Of course, not all burgers come with just cheese and sauce. Even in McDonalds, you might have one with bacon, different sorts of relish, chicken or fish instead of beef. Some burgers might take the concept to whacky levels with jerk sauce, pickles, cream, maple syrup, and goodness knows what. Usually, the more experimental, crazier combinations will come with better quality individual ingredients, though not necessarily always, and of course some experiments might or might not be successful.

As you might have guessed, all this talk about burgers is a metaphor. What’s a meta for? Making people think you’re being clever when you’re actually just lying badly. The fantasy genre has always been full of formulae and archetypes. It doesn’t matter whether it’s hopeless children with special powers, wizards with beards telling innocent peasants their destiny, or square jawed space captains rocketing into the unknown bravely travelling where nobody had previously travelled. Epic and high fantasy in particular is prey to such tropes and formulae, indeed pre-Tolkien most high fantasy was of the Conan the Barbarian, extremely mythological and archetypal sort. I have often thought in fact that aside from his amazing body of work Tolkien’s greatest gift to the fantasy genre as a whole was showing how an epic, high fantasy tale of good and evil, war and magic can also include human, flawed, and likeable characters.

To an extent, with the rise of role playing games these archetypes reappeared somewhat, since obviously for a role playing system people would need to choose a class or type of character to play, and such classes and types are now almost archetypes of their own from leather clad two weapon wielding rangers to effete, glass canon mages.

It’s not just in epic fantasy however that these character archetypes are used. Noire detectives chasing after a fem fatale, rogues with a heart of gold (and possibly the fastest ship in the galaxy), tough lady gunslingers or beautiful courtiers (of both genders) playing dangerous politics plus a host of others, indeed odds are if you can describe it coherently with a couple of adjectives and a noun and people know what you’re talking about, it’s a character archetype!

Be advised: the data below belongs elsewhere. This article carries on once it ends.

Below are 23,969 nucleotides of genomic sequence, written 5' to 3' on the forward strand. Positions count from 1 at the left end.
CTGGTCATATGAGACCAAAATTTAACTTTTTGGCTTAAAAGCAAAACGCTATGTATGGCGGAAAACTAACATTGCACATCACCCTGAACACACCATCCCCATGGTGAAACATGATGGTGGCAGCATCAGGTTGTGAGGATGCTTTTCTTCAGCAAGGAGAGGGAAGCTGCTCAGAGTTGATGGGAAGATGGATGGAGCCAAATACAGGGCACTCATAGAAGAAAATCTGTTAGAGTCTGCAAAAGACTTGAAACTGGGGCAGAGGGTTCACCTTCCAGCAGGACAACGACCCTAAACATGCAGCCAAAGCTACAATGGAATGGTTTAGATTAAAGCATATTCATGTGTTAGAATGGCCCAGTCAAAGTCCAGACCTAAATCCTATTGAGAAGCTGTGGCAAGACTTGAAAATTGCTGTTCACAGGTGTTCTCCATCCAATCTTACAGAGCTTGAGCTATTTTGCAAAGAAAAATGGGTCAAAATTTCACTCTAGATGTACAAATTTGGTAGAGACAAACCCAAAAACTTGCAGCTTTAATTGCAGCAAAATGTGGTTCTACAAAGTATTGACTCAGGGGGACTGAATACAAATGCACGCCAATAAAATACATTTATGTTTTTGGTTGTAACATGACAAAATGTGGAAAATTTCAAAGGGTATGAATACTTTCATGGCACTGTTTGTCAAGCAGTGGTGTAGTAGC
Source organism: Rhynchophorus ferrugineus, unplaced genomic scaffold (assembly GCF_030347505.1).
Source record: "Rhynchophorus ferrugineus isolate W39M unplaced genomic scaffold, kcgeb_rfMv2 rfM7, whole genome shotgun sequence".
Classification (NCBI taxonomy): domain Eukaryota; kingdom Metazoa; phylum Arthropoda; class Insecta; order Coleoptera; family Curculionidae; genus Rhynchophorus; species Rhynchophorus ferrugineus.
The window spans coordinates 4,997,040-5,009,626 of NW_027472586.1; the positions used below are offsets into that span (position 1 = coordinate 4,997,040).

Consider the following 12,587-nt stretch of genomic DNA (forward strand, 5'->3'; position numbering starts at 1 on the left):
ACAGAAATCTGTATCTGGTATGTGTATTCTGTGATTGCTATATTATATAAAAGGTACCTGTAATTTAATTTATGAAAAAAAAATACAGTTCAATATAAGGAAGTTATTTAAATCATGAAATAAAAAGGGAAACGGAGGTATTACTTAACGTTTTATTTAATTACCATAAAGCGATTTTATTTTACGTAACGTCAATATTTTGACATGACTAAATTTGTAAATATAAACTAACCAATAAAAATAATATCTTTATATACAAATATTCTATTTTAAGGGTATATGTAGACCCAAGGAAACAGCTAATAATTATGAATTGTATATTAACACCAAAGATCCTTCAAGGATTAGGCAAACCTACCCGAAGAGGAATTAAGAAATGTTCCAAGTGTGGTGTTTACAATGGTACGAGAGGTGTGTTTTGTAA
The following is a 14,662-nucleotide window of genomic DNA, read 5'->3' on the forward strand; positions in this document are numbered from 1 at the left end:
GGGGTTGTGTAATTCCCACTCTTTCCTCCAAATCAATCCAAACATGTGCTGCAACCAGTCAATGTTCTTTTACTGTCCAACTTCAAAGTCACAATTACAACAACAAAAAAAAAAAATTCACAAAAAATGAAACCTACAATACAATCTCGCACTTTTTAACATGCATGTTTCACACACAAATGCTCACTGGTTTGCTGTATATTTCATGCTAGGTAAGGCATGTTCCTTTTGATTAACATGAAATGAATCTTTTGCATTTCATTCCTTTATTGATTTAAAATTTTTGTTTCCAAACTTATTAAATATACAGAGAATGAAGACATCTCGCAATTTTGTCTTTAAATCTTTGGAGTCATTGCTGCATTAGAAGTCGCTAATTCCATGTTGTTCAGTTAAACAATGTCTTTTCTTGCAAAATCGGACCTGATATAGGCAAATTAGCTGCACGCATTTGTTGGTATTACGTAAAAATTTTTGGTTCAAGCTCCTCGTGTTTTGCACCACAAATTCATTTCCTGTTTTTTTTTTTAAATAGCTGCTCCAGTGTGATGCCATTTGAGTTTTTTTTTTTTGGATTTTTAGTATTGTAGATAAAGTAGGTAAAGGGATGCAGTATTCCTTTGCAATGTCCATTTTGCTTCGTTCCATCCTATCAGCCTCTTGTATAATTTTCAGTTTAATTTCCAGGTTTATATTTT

Neither do these archetypes have to be specifically character based either. An ending that returns to status quo, a huge battle in which the young protagonist’s family are slain leaving them free to journey into the wilds, a monster lurking in the dark, a young hero rescuing a beautiful and mysterious lady whom he falls instantly in love with, a magic MacGuffin which the evil forces are searching for to gain ultimate power, there are far too many of such tropes to list, indeed there is a large and extensive website devoted to just that endeavour.

I have often seen someone dismiss a book as “formulaic” or “just a typical example” but one question I have found myself wondering about is why is this a bad thing? After all, just as a person can enjoy a standard burger of the cheese and sauce and patty variety described above, surely a person can enjoy a formulaic book?

Some people directly equate formulae with sexist, racist, homophobic or other negative cultural stereotypes. This might be true for several formulae, although I believe myself the relationship between formulae and stereotypes is a little more complex (particularly since critics of this sort often concentrate on their favourite cultural stereotypes and completely forget many others) and unless a person really stretches the idea of harmful assumptions there are many formulae and tropes that fall outside them, particularly in a genre that can explore any and all other worlds, societies or circumstances. After all it’s a little difficult to claim how the idea of a school for teaching magic or an alien invasion is in itself racist or sexist.

For myself, the issue that really irritates me with formulae is very simply one of predictability, and how that predictability alienates me from the characters emotions and reactions to the plot.

It doesn’t matter how much Count Von Cloakenstache cackles as he ties Princess Pauline to the railway tracks if I know the actual chances of her being hit by the train are zero I feel no tension whatsoever. I have in fact been divorced from the action entirely.